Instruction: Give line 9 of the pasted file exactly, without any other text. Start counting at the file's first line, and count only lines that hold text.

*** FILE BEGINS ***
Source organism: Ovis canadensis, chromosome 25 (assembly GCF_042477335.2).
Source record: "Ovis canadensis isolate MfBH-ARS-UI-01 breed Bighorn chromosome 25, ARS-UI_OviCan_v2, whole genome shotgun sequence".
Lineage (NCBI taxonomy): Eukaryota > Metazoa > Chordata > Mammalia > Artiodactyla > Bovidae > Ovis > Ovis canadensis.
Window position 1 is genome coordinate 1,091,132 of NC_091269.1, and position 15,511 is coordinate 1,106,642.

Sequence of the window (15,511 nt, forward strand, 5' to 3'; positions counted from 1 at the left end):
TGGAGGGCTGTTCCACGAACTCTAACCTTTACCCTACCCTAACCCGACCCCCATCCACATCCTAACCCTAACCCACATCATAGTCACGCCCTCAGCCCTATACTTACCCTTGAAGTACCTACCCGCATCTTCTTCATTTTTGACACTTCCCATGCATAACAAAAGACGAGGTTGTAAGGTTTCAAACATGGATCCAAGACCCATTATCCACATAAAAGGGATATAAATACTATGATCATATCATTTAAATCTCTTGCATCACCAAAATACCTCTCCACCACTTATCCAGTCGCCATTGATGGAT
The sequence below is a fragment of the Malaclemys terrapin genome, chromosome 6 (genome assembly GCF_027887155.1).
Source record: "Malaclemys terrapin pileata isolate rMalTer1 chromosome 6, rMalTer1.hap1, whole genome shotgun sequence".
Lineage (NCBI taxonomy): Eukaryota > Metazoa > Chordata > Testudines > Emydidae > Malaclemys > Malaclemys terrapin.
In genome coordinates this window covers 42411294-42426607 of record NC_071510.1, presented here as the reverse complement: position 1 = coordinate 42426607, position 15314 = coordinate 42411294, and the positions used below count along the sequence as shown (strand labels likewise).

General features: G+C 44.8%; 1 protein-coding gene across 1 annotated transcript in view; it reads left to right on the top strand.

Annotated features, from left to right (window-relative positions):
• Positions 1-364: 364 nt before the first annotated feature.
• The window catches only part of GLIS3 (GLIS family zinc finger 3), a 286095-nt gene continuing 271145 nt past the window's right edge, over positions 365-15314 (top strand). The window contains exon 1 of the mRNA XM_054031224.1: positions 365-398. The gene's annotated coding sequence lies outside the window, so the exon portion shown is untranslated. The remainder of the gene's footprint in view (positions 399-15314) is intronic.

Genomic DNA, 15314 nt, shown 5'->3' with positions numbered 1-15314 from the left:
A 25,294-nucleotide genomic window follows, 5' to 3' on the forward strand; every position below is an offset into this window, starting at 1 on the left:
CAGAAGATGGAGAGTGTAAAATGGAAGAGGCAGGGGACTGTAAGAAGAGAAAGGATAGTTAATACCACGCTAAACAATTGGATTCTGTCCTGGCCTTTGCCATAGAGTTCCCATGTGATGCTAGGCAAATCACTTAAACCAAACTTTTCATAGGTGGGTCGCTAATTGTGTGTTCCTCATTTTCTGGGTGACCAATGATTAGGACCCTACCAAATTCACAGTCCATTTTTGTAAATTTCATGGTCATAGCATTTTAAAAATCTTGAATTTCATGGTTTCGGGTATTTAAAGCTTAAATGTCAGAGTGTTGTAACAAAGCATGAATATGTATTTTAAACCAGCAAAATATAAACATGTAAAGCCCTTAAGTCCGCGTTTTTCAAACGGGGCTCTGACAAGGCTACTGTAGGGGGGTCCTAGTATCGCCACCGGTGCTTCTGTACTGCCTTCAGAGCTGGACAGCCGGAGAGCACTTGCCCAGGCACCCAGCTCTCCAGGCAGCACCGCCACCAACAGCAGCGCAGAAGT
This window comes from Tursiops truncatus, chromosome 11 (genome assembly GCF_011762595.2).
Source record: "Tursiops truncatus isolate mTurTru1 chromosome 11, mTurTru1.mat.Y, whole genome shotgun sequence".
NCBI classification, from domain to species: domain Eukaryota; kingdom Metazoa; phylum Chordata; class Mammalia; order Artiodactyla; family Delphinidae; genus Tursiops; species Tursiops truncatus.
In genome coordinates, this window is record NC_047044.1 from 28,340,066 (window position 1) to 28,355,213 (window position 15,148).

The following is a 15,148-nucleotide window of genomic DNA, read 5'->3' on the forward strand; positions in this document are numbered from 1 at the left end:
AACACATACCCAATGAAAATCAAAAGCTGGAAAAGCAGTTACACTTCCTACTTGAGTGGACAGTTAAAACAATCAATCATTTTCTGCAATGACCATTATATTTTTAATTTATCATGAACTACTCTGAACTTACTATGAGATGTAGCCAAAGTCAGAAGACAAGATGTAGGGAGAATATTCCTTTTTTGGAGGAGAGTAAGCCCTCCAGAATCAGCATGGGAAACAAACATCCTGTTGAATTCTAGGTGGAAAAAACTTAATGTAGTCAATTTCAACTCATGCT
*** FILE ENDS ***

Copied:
Lineage (NCBI taxonomy): Eukaryota > Metazoa > Chordata > Testudines > Emydidae > Malaclemys > Malaclemys terrapin.